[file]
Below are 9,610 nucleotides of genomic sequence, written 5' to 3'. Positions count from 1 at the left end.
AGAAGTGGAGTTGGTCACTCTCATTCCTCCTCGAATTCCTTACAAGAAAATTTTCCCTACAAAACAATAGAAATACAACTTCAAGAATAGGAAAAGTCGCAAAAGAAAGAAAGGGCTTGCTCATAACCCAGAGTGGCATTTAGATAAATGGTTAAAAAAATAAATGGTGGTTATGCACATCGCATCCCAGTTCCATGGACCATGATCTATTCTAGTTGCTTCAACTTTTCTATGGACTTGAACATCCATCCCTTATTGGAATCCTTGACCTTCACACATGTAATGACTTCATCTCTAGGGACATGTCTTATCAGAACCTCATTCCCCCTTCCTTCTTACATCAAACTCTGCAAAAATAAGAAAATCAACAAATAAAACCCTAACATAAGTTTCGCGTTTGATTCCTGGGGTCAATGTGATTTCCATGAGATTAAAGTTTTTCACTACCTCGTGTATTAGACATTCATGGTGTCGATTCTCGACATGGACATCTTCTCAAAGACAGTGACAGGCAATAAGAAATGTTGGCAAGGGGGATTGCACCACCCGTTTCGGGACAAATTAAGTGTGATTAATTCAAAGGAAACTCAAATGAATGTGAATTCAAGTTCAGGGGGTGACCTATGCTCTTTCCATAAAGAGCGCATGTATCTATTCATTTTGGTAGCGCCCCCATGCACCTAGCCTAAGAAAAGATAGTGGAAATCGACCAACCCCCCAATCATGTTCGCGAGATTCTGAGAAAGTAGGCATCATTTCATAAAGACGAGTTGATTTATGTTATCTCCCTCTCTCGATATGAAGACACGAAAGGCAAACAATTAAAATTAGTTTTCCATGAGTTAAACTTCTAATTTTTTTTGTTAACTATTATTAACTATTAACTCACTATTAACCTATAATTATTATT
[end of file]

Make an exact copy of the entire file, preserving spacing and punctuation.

Below are 9,610 nucleotides of genomic sequence, written 5' to 3'. Positions count from 1 at the left end.
AGAAGTGGAGTTGGTCACTCTCATTCCTCCTCGAATTCCTTACAAGAAAATTTTCCCTACAAAACAATAGAAATACAACTTCAAGAATAGGAAAAGTCGCAAAAGAAAGAAAGGGCTTGCTCATAACCCAGAGTGGCATTTAGATAAATGGTTAAAAAAATAAATGGTGGTTATGCACATCGCATCCCAGTTCCATGGACCATGATCTATTCTAGTTGCTTCAACTTTTCTATGGACTTGAACATCCATCCCTTATTGGAATCCTTGACCTTCACACATGTAATGACTTCATCTCTAGGGACATGTCTTATCAGAACCTCATTCCCCCTTCCTTCTTACATCAAACTCTGCAAAAATAAGAAAATCAACAAATAAAACCCTAACATAAGTTTCGCGTTTGATTCCTGGGGTCAATGTGATTTCCATGAGATTAAAGTTTTTCACTACCTCGTGTATTAGACATTCATGGTGTCGATTCTCGACATGGACATCTTCTCAAAGACAGTGACAGGCAATAAGAAATGTTGGCAAGGGGGATTGCACCACCCGTTTCGGGACAAATTAAGTGTGATTAATTCAAAGGAAACTCAAATGAATGTGAATTCAAGTTCAGGGGGTGACCTATGCTCTTTCCATAAAGAGCGCATGTATCTATTCATTTTGGTAGCGCCCCCATGCACCTAGCCTAAGAAAAGATAGTGGAAATCGACCAACCCCCCAATCATGTTCGCGAGATTCTGAGAAAGTAGGCATCATTTCATAAAGACGAGTTGATTTATGTTATCTCCCTCTCTCGATATGAAGACACGAAAGGCAAACAATTAAAATTAGTTTTCCATGAGTTAAACTTCTAATTTTTTTTGTTAACTATTATTAACTATTAACTCACTATTAACCTATAATTATTATT